It proposed proceedings under section 30 of the Act against PTCL for prima facie violation of the act, given the importance of broadband DSL sector in development of the country.
The PTCL on the other hand says that the findings of the report were based on conjecture and superficial assumptions and these were neither shared nor discussed with PTCL which make the exercise prejudiced and one-sided.
Senior Executive Vice President (Corporate Development) PTCL Sikandar Naqi told Dawn that costing of telecom networks was a very complicated exercise requiring expertise which, he believed, was not available with the CCP.
In other countries telecom regulators hire expert consultants and provide agreed methodology based on consultation with the stakeholders and it falls in the direct domain of Pakistan Telecommunication Authority (PTA).
He said costing of telecom services is only considered credible if it has the buy-in of all stakeholders as in the case of interconnect costing exercise carried out by the PTA in 2007 by engaging consultants of international repute.
PTCL is not required to un-bundle its local loop network under the Telecom De-Regulation Policy and other DSL operators were given a free hand prior to opening of broadband market for direct competition.
If PTCL would have not entered the market, the objective of broadband proliferation could not be achieved as other DSL operators do not have the financial strength to meet the investment requirements. In addition, Broadband Policy 2004 also encourages PTCL role in proliferation of broadband services.
As per policy clause 5.2.1 operators with local loop infrastructure (PTCL) should use aggressive approach for provision of broadband services. The broadband market is open for competition and the period during which some DSL operators have shrunk, other broadband service providers (using WiMax, EvDO and FTTH) that are also acquiring services from PTCL have flourished, Naqi pointed out.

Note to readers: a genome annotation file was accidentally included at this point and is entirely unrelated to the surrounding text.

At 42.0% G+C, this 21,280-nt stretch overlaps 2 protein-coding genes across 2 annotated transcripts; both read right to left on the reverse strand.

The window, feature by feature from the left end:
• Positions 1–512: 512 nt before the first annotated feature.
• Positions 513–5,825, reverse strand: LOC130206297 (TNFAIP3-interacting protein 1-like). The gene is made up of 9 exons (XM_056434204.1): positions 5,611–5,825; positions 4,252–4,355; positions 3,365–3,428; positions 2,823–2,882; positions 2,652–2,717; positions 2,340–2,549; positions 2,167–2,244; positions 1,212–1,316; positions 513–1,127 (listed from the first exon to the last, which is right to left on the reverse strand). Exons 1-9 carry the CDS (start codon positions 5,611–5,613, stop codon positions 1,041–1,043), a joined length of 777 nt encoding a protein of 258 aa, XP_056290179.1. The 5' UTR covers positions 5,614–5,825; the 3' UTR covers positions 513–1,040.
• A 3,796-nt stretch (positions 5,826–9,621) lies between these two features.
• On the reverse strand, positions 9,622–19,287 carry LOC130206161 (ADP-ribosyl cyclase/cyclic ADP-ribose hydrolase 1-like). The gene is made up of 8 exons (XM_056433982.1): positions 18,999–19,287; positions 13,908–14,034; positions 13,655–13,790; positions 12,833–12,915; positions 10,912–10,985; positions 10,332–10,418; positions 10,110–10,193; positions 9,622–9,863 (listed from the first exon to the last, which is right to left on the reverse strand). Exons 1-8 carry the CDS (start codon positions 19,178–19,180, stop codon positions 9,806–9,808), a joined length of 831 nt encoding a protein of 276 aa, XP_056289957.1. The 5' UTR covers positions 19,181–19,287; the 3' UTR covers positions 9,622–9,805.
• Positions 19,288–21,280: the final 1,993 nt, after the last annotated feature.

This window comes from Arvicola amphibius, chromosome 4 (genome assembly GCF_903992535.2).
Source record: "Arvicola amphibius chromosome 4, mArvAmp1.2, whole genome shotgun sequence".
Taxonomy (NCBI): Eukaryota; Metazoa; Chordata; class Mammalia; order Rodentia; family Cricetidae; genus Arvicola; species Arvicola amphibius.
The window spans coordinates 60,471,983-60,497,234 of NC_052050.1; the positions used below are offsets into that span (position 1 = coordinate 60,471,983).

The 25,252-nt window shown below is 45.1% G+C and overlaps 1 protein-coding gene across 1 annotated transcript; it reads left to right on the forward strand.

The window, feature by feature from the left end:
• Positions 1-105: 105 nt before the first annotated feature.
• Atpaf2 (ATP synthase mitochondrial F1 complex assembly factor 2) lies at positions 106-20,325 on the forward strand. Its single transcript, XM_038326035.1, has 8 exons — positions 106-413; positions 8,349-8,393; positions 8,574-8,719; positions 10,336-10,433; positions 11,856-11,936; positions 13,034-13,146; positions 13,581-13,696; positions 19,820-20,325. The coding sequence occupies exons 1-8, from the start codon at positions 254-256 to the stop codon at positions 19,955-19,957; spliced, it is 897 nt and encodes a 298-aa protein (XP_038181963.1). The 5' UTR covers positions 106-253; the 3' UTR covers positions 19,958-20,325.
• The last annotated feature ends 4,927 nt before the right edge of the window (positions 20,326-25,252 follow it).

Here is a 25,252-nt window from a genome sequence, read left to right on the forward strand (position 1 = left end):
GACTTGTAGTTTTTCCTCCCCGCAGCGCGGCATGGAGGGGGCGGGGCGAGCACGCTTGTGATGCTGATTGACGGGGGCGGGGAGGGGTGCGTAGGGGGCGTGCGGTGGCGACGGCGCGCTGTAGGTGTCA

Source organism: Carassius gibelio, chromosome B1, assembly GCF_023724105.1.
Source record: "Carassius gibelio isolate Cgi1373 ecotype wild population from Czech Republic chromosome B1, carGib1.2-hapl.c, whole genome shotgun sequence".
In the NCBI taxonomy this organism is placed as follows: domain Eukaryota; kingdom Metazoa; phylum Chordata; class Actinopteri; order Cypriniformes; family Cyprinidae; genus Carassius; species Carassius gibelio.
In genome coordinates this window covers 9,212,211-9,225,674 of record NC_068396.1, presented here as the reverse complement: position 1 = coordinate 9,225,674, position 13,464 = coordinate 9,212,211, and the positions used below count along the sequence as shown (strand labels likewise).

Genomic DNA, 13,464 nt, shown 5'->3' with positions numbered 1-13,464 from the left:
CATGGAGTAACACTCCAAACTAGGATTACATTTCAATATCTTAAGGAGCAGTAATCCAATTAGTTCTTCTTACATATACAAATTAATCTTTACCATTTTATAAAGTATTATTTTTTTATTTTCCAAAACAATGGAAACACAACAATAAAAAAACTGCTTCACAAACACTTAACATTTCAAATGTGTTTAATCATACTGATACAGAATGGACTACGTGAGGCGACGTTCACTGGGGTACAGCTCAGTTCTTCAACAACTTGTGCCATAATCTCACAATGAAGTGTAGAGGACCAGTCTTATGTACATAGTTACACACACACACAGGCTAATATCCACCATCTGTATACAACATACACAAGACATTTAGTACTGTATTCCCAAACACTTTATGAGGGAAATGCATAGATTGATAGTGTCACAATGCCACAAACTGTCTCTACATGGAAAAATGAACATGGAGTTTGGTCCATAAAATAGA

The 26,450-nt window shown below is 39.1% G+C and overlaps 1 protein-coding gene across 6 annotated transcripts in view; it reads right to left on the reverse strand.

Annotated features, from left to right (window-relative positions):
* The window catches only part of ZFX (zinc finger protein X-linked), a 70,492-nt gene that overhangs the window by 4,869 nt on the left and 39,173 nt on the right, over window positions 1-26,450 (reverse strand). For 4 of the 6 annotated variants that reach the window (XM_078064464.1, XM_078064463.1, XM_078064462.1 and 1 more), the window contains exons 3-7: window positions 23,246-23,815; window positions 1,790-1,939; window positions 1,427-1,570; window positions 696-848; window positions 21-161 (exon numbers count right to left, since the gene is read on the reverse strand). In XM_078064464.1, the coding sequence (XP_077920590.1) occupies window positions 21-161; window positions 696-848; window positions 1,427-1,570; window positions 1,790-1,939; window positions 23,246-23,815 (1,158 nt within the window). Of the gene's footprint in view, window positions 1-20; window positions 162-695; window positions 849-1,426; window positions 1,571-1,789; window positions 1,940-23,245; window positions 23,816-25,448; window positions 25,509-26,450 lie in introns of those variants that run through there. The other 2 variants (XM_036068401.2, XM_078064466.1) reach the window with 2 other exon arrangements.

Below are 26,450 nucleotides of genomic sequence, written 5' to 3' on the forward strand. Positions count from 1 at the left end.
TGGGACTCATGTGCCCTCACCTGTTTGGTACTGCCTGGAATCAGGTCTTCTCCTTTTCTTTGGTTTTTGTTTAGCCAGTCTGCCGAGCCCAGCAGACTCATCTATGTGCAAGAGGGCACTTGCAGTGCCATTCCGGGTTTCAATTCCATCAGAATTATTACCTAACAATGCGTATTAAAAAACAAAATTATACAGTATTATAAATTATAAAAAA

The comparison of tariffs upon which the so called costing has been done by the CCP committee are incorrect and based on wrong information provided by the DSL operators to the CCP inquiry committee.
PTCL in order to remain competitive and profitable has been upwardly revising its tariffs to offset the inflationary impact of input prices during the last two years.
PTCL now offers 1 Mbps subscribers at Rs1,250 pm and Student Package at Rs979 pm. In addition, PTCL also charges its subscriber Rs1,000 as installation charges to recover the cost of modems etc. that seem to have been ignored in so called costing exercise done by the CCP committee.
It is a common knowledge that the other DSL operators’ are offering 1 Mbps DSL subscription at as low as Rs750 per month yet the CCP model seems to pick the lowest and outdated PTCL tariffs while working out the cost comparison and margins available to PTCL and other DSL service providers.
As the cost of maintaining a copper line is much higher than the copper loop charges recovered from DSL operators and voice customers, PTCL had to revise the Line Rent charges for its PSTN subscribers last years and is also considering increasing Local Loop charges from the DSL operators.